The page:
Tennessee Right to Life

Will Brewer speaks for Tennessee Right to Life at a press conference in the old Supreme Court Chambers of the Tennessee State Capitol in Nashville following the overturning of Roe v. Wade on June 24, 2022. 

On Friday, the U.S. Supreme Court did something that it rarely does, and it overruled its own precedent by declaring that there is no constitutional right to abortion in this country. Rather than a federal blanket of protection, the issue of abortion is returned to each state to decide. In Tennessee, abortion will be completely outlawed in approximately a month once a “trigger” law takes effect – the triggering action being the overturning of Roe v. Wade. Until that time, abortions are prohibited past the point of six weeks’ gestation as a result of a “heartbeat bill” passed in 2020.

Many in the media and, more influentially, social media have decried this decision by the Supreme Court as damaging to the institution to overturn 50 years of its own precedent. However, in 1953, segregated educational facilities were allowed by Supreme Court precedent as long as they were “separate but equal.” Hindsight is always 20/20 and today, we as a society know, just as Justice Alito wrote in the Dobbs majority opinion, that the “separate but equal” provision of Plessy v. Ferguson was “egregiously wrong” and that the subsequent 1954 decision by the Court in Brown v. Board of Education to overturn “separate but equal” was long overdue. The fact is that the U.S. Supreme Court legitimizes itself by recognizing its own errors and correcting them. When it comes to an issue of life and death, the Court has every responsibility to correct itself when history proves its past decisions are “egregiously wrong.”

Furthermore, the Court made clear that abortion has only been part of the fabric of this Country’s history and tradition for the last 50 odd years. In 1973, when Roe was decided, even the plaintiffs knew that abortion was, only recently, an acceptable trend. Abortion existed at the time of the drafting of our Constitution and the founders chose not to include it in the rights granted by the Constitution. For that reason, the majority in Dobbs is right to exclude abortion from the explicit rights granted by the United States Constitution. Terminating a human life is not compatible with a nation that values life, liberty and the pursuit of happiness above all else.

Tennessee’s prohibitions on abortion are only for elective abortions and do not include prohibitions on removing the effects of a miscarriage nor does it include removing an ectopic pregnancy. It is not medically necessary to have an elective abortion in order to save the life of the mother because any act that clinically treats the mother’s condition and results in terminating the life of the child is not intended to kill the child but, rather, save the mother. Thus, efforts to save the life of the mother are also not included in the abortion prohibitions.

Elective abortions where the primary intent is to terminate the life of the child are the only abortions being prohibited. Even, at that, the mother cannot be criminally prosecuted because she, like her child, has fallen prey to the predatory nature of an industry that will profit from her decision. Only the provider of the abortion can be prosecuted. These are all enormous sources of misinformation that need to be clarified. The pro-abortion cause is misleading women across this country and, as a result, scaring women from receiving treatment for ectopic pregnancies or terminal conditions. If we are to show love to these mothers, then we need to clear up this misinformation every chance we get.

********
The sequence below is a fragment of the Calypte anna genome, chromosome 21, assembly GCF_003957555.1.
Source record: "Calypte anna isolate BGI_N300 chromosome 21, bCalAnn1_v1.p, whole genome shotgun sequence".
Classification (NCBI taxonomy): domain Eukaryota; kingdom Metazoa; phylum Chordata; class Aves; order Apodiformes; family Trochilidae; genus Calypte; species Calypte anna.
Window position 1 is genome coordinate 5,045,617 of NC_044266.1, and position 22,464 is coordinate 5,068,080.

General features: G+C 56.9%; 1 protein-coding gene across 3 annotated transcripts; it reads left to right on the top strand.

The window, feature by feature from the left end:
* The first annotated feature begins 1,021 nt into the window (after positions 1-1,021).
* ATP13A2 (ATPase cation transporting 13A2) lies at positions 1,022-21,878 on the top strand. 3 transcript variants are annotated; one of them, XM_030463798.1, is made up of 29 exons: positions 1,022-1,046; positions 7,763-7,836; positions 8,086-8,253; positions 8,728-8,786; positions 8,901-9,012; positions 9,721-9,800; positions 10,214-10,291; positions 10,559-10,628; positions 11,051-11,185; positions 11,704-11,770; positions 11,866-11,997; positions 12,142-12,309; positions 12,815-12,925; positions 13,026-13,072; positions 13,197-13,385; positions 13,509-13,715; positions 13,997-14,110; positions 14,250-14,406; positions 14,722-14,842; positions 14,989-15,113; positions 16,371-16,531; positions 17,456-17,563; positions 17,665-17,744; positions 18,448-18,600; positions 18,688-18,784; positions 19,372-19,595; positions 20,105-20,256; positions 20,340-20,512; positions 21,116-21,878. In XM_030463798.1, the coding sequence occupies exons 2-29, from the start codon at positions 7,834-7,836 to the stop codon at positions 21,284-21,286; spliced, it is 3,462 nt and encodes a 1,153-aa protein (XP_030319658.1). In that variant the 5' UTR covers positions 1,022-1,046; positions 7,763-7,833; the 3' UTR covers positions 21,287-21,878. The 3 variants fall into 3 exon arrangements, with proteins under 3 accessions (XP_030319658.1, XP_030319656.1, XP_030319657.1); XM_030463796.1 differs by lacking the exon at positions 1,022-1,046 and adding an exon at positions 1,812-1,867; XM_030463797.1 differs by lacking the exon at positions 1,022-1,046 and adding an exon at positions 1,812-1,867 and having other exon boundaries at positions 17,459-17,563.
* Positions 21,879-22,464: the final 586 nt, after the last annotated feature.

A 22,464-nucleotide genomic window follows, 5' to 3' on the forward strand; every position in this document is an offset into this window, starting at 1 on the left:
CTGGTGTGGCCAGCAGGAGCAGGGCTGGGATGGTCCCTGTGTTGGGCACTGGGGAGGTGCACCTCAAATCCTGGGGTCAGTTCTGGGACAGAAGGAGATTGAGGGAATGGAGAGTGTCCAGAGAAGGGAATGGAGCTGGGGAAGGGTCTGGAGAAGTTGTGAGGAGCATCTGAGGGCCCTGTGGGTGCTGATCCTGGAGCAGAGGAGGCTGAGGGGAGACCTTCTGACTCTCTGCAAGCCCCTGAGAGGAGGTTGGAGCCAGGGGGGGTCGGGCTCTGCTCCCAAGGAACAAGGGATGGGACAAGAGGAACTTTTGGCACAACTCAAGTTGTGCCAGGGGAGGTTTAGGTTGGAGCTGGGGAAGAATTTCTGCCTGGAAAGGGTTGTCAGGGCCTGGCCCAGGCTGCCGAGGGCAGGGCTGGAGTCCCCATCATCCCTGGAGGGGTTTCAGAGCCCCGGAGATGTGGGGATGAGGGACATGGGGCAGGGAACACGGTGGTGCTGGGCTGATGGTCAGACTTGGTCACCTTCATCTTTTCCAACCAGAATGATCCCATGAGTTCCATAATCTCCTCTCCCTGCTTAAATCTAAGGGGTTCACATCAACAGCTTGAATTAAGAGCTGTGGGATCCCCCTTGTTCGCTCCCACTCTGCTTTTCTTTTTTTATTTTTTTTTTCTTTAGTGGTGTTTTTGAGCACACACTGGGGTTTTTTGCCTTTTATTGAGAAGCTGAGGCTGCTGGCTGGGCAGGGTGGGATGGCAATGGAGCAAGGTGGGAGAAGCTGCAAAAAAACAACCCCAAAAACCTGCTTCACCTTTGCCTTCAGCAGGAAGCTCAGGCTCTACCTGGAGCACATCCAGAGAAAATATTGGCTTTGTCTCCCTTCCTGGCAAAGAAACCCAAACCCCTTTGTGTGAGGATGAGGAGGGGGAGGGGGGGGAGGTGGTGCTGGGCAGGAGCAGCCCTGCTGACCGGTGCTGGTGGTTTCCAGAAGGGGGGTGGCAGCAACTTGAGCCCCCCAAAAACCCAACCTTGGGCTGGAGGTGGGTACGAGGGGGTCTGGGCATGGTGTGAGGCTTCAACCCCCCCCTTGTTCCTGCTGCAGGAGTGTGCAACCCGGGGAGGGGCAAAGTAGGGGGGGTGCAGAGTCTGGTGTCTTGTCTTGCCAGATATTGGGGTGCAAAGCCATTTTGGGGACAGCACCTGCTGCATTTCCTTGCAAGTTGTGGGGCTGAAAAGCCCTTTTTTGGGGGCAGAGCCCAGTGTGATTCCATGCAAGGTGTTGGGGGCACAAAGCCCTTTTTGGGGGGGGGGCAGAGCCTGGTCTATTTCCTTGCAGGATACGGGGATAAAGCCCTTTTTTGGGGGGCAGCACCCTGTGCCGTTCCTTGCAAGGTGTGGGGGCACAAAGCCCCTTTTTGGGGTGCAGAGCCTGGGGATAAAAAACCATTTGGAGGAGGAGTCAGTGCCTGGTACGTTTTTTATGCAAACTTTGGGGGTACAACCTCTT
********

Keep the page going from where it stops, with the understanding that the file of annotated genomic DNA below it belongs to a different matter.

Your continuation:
Empathy and reason are crucial during these post-Dobbs times. For too long, abortion has been used as a crutch to cure mistakes. This is a grave moral error that should not be enshrined as a “right.” However, when a child is conceived in socially or economically fragile environments, we can continue to do what the pro-life community has done all along. We can greet the mother and child with love and compassion and offer them the resources necessary to ensure that the mother is well cared for and that the baby is given every possible avenue to live a life of love and care. These avenues include pregnancy resource centers which offer counseling and, in some instances, financial aid, to the mother and child in need. They offer whatever is needed to aid in the sustaining of life. We can continue our path of making Tennessee the easiest state in the country in which to adopt a child.

These ideas are not new or radical to those of us that work in the pro-life movement, and we will continue to devote every ounce of our time, effort and resources to sharing love and care to both the mother and the child.

(0) comments

Welcome to the discussion.

Keep it Clean. Please avoid obscene, vulgar, lewd, racist or sexually-oriented language.
Don't Threaten. Threats of harming another person will not be tolerated.
Be Truthful. Don't knowingly lie about anyone or anything.
Be Nice. No racism, sexism or any sort of -ism that is degrading to another person.
Be Proactive. Use the 'Report' link on each comment to let us know of abusive posts.
Share with Us. We'd love to hear eyewitness accounts, the history behind an article.